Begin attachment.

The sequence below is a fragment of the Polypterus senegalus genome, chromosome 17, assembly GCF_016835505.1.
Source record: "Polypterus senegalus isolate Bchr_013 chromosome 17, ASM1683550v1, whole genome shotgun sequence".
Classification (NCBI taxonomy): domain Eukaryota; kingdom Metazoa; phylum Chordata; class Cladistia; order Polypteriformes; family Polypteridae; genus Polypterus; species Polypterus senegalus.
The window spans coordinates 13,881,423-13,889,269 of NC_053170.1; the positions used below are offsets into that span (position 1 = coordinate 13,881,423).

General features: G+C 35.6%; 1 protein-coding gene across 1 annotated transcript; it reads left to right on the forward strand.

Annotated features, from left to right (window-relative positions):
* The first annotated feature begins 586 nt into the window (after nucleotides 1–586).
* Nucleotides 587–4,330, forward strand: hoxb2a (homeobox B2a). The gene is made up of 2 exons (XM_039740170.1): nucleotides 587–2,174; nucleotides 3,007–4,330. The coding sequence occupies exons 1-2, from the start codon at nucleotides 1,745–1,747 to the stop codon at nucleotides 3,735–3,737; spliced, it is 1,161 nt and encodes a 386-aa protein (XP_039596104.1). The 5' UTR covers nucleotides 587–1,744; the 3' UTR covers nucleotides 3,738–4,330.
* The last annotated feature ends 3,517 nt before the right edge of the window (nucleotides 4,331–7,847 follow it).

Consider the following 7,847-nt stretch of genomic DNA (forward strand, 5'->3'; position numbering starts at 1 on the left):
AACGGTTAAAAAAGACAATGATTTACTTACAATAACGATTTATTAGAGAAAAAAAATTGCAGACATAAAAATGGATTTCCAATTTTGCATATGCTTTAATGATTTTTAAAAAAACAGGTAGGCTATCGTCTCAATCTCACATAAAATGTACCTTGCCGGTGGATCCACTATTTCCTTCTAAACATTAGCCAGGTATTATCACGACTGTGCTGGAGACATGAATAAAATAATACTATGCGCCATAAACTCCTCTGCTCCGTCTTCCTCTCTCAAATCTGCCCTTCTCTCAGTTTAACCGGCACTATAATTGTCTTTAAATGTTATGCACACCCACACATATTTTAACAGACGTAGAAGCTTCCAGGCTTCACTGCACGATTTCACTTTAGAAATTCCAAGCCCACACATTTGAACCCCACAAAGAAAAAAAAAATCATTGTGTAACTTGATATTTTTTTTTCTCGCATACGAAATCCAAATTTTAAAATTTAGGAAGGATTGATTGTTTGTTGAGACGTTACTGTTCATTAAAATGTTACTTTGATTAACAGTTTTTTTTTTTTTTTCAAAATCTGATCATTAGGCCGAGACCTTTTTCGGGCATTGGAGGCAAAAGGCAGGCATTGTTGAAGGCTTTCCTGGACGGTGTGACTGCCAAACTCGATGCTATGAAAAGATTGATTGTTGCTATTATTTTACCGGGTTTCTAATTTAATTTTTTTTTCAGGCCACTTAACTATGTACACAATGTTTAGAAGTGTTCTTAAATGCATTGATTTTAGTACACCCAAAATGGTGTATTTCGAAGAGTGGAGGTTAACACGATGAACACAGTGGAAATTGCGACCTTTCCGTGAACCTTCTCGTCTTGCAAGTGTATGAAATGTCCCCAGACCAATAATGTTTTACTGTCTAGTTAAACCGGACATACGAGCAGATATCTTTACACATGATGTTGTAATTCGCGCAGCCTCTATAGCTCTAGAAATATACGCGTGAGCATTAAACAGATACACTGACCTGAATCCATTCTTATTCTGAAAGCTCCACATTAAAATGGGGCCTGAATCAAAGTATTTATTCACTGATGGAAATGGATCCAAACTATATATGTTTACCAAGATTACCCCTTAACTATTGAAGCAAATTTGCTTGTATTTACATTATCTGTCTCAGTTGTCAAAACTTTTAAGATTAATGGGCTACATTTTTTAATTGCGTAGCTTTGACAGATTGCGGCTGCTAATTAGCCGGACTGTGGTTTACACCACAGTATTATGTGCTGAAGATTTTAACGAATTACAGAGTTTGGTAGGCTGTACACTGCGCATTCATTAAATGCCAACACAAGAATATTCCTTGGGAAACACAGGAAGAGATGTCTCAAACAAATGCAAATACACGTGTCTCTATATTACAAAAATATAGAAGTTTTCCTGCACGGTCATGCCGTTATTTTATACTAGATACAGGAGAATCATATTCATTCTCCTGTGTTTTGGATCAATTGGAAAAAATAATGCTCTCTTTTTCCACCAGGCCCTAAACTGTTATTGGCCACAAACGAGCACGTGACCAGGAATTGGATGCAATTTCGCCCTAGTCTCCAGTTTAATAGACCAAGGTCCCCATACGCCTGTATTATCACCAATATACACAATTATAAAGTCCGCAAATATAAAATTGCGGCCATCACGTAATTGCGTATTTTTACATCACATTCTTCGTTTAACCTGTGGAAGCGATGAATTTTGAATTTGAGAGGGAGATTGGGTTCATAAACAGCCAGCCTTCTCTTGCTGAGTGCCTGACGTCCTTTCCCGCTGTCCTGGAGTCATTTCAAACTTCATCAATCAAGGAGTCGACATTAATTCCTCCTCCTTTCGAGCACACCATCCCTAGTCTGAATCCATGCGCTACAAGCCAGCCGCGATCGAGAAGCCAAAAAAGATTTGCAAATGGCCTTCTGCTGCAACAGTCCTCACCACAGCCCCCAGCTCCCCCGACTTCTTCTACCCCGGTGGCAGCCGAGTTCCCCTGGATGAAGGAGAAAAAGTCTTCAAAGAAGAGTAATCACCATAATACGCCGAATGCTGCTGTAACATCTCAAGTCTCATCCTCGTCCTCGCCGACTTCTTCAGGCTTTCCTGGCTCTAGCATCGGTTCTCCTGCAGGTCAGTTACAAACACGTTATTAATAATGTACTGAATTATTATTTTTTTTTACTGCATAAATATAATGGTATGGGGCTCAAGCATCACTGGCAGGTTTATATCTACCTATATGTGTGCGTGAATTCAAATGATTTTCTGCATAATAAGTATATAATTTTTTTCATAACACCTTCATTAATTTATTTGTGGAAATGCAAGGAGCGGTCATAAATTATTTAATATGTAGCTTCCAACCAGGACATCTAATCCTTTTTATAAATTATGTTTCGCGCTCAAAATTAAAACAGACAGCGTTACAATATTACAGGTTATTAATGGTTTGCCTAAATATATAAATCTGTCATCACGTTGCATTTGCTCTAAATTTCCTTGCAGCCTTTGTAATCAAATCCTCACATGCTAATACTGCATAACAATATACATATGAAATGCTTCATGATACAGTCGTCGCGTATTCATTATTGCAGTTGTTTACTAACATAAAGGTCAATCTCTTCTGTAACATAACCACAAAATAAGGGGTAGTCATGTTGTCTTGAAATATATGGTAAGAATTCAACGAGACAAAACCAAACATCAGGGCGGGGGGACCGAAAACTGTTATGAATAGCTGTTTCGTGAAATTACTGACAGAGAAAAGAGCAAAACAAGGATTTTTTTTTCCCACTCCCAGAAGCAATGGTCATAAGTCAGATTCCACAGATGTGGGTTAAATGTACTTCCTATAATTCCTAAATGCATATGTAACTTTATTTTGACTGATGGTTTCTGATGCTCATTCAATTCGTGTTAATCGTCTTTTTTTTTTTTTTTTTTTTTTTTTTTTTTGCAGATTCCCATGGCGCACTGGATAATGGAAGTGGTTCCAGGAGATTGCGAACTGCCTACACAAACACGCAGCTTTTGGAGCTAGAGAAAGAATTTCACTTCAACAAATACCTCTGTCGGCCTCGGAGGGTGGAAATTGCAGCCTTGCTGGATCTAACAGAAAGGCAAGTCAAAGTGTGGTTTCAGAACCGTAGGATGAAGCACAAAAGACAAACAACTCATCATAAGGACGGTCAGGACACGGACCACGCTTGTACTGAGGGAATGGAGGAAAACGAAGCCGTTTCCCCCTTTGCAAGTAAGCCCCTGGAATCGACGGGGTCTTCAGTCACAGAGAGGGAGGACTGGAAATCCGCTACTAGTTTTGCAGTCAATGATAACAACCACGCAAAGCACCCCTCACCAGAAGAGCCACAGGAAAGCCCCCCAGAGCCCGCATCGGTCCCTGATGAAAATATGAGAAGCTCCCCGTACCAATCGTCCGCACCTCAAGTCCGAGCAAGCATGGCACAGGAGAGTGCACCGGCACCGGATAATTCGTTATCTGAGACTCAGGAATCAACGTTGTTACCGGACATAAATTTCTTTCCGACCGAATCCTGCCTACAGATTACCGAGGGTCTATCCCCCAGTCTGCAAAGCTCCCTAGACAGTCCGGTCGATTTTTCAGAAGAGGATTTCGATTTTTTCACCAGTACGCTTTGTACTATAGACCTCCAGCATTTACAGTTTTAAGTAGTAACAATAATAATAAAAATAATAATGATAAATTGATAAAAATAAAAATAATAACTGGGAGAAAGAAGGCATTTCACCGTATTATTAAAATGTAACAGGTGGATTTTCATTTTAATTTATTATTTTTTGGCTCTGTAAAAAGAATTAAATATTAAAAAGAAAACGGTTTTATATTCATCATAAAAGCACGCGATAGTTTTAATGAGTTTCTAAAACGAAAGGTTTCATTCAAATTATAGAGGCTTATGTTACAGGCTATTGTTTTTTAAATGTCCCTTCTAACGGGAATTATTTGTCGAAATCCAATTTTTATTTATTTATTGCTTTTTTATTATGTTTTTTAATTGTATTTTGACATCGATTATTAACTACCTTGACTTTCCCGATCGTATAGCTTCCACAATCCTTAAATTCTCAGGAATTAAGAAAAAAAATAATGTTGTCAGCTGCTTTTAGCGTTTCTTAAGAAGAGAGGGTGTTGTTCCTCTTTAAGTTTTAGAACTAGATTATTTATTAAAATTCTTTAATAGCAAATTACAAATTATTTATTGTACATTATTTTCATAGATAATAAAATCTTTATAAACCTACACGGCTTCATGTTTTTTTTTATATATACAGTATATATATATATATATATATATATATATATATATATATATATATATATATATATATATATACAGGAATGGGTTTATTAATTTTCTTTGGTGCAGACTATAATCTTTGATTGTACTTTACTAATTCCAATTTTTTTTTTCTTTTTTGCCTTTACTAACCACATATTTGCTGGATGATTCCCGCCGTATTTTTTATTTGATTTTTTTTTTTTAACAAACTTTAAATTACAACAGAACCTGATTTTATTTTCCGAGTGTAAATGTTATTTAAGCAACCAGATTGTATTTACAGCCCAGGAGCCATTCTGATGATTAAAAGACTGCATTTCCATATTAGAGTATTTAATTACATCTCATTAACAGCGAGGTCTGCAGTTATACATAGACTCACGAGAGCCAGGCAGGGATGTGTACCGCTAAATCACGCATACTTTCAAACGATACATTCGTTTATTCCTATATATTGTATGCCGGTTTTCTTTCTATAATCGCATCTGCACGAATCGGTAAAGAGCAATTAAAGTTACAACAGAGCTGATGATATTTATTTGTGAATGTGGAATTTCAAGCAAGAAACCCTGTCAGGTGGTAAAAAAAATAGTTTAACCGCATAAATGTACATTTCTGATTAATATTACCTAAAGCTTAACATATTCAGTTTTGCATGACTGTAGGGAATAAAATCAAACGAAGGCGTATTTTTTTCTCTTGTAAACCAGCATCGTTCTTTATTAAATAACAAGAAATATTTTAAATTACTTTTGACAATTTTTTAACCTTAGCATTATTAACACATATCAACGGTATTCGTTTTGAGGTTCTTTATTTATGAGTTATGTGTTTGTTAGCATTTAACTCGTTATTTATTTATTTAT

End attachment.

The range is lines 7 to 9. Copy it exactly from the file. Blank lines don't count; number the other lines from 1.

* The first annotated feature begins 586 nt into the window (after nucleotides 1–586).
* Nucleotides 587–4,330, forward strand: hoxb2a (homeobox B2a). The gene is made up of 2 exons (XM_039740170.1): nucleotides 587–2,174; nucleotides 3,007–4,330. The coding sequence occupies exons 1-2, from the start codon at nucleotides 1,745–1,747 to the stop codon at nucleotides 3,735–3,737; spliced, it is 1,161 nt and encodes a 386-aa protein (XP_039596104.1). The 5' UTR covers nucleotides 587–1,744; the 3' UTR covers nucleotides 3,738–4,330.
* The last annotated feature ends 3,517 nt before the right edge of the window (nucleotides 4,331–7,847 follow it).